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This fall, try chasing one of Wyoming’s four native grouse species. You won’t regret it

This fall, try chasing one of Wyoming’s four native grouse species. You won’t regret it

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If you’re looking for colorful opinions about Wyoming’s native upland birds, ask a handful of grouse hunters what species is best.

One might tell you ruffed grouse are kings, and you’re better off eating the board you cook a sage grouse on than the bird itself.

Another will tell you sage grouse can be cooked to perfection, and there’s no use for a sharp-tailed.

But no matter who you’re talking to, die-hard grouse hunters all agree the hunts can be some of the best.

Wyoming has four native grouse species available to hunters each fall.

Green River wildlife coordinator and avid grouse hunter Mark Zornes broke down each one, including where they are, how to hunt them and why each one is unique.

This year, bring along your shotgun when scouting for big game, or just plan a grouse hunt to see some new country. No matter where you live in the state you’ll find a species.

Dusky or blue grouse

Depending on who you talk to, you’ll hear people reference either dusky or blue grouse. They’re the same thing, with two sub-species. One sub-species has a light-colored band on its tail. You’ll find them from Little Mountain south of Rock Springs to the Laramie Range, Zornes said.

The subspecies with a darker tail are found in the mountains in most of the rest of the state.

Either way, dusky grouse like high ridges.

“If you want to hunt blue grouse, they’re a weird bird. The hens come all the way down off the mountain into the aspen-sage-brush interchange country to nest,” he said. “Then they do a reverse migration and as winter progresses they go uphill to the tops of ridges.”

The males will spend all of their time high in the mountains nestled largely in limber pine or fir trees where they eat the needles. The season runs from Sept. 1 to Dec. 31 with a limit of three per day and nine in possession.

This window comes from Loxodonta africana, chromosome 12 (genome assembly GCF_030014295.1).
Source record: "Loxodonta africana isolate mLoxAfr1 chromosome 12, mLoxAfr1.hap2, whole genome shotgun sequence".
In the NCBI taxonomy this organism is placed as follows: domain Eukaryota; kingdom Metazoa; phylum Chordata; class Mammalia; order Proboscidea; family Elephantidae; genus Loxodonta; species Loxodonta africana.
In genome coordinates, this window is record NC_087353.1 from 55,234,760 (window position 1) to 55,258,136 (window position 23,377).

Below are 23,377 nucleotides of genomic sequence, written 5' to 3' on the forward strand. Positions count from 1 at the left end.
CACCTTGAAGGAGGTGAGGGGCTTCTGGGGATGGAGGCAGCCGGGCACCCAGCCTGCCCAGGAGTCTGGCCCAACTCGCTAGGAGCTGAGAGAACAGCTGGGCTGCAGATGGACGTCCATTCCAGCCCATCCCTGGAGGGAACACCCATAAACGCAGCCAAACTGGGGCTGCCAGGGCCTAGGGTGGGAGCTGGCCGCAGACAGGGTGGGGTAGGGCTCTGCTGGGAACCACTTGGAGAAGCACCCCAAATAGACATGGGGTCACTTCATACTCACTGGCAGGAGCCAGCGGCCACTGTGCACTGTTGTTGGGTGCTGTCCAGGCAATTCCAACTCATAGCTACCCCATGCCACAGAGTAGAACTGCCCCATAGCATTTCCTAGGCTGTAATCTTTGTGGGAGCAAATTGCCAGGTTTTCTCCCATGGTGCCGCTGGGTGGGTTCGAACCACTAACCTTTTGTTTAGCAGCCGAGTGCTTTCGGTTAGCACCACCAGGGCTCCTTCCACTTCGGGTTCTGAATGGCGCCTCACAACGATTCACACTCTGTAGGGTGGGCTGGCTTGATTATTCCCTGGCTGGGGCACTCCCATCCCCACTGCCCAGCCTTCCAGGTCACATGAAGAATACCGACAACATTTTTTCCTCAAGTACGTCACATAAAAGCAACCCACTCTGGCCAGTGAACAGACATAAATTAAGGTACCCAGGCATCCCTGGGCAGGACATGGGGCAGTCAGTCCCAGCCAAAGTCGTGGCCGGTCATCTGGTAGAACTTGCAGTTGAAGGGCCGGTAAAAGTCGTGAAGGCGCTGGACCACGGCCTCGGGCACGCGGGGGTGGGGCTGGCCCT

Ruffed grouse

These are Zornes’ favorites, but he also grew up in Appalachia where ruffed grouse are the pinnacle of all game birds.

“If you’re looking for grouse hunting with a bird dog, they will flush nice and it will be like hunting grouse back East,” he said. “They’re an exceptionally tasty bird.”

They’re known for their unique drumming in the spring. Male ruffed grouse will perch on logs and flap their wings so fast they become a blur. Zornes likens the sound to an irregular heartbeat.

If you find one drumming, go back to that log in the fall, and you’ll likely find a grouse, he said.

“If you’re lucky enough to harvest him, the next year there will be another one in his place,” he said. “Good drumming sites are hard to come by.”

People in the western part of Wyoming will refer to them as willow grouse because they can be found at the interchange between willow habitat and aspen and conifers. Find them in nearly all Wyoming mountain ranges but not the Laramie, Snowy and Sierra Madre ranges. The season is from Sept. 1 to Dec. 31 and the limit is three per day and nine in possession.

Plains sharp-tailed grouse

Flush a sharp-tailed grouse in early October and it might fly 5 to 10 miles away from you, never to be seen again.

But look for them in early September, when the season opens, and you’re more likely to find ones that hold to the ground.

Wyoming has two subspecies of sharp-tailed: the plains and the Columbian. The Columbian can be found roughly west of the Continental Divide near Baggs, but no hunting season exists on them because of their limited numbers.

The plains sharp-tailed grouse can be found from Laramie County, east and northeast of the Laramie Range and up to Sheridan and over to where the prairie hits the Black Hills, Zornes said.

Much like sage grouse, they breed communally on leks.

“They will roost in tall shrubs and trees, so a lot of times people will hunt them by figuring out where the roosts are and catch them coming back in,” said Zornes.

Seasons run from Sept. 1 to Dec. 31 with a daily limit of three birds or nine in possession.

Greater sage grouse

Hunting sage grouse is not without controversy. Their numbers are struggling across the West, but hunting isn’t on the list of threats to the bird’s population, Zornes said.

Seasons are relatively short, bag limits are small, and Wyoming has the highest densities of the birds anywhere in the world.

Why hunt sage grouse?

“They are the western hemisphere’s largest grouse species,” Zornes said. “They offer wonderful upland hunting opportunity for folks. I see people who hunt them with no dog. I see people who hunt them with flushing dogs, and of course people hunting them with pointing breeds.”

Hunting them also offers a chance to wander Wyoming’s sage brush country.

And whatever you hear about the birds tasting like boards – don’t believe it.

“It’s like antelope, you have to treat it a little different, but it can be really good.”

Sage grouse hunting season this year runs from Sept. 15 to 30 in Area 1, which is portions of central and southwestern Wyoming with a two bird daily limit and four in possession. The season is open in Area 4 from Sept. 15 to 17 in a chunk of the northeast corner of the state with the same limit as Area 1. Areas 2 and 3 are closed.


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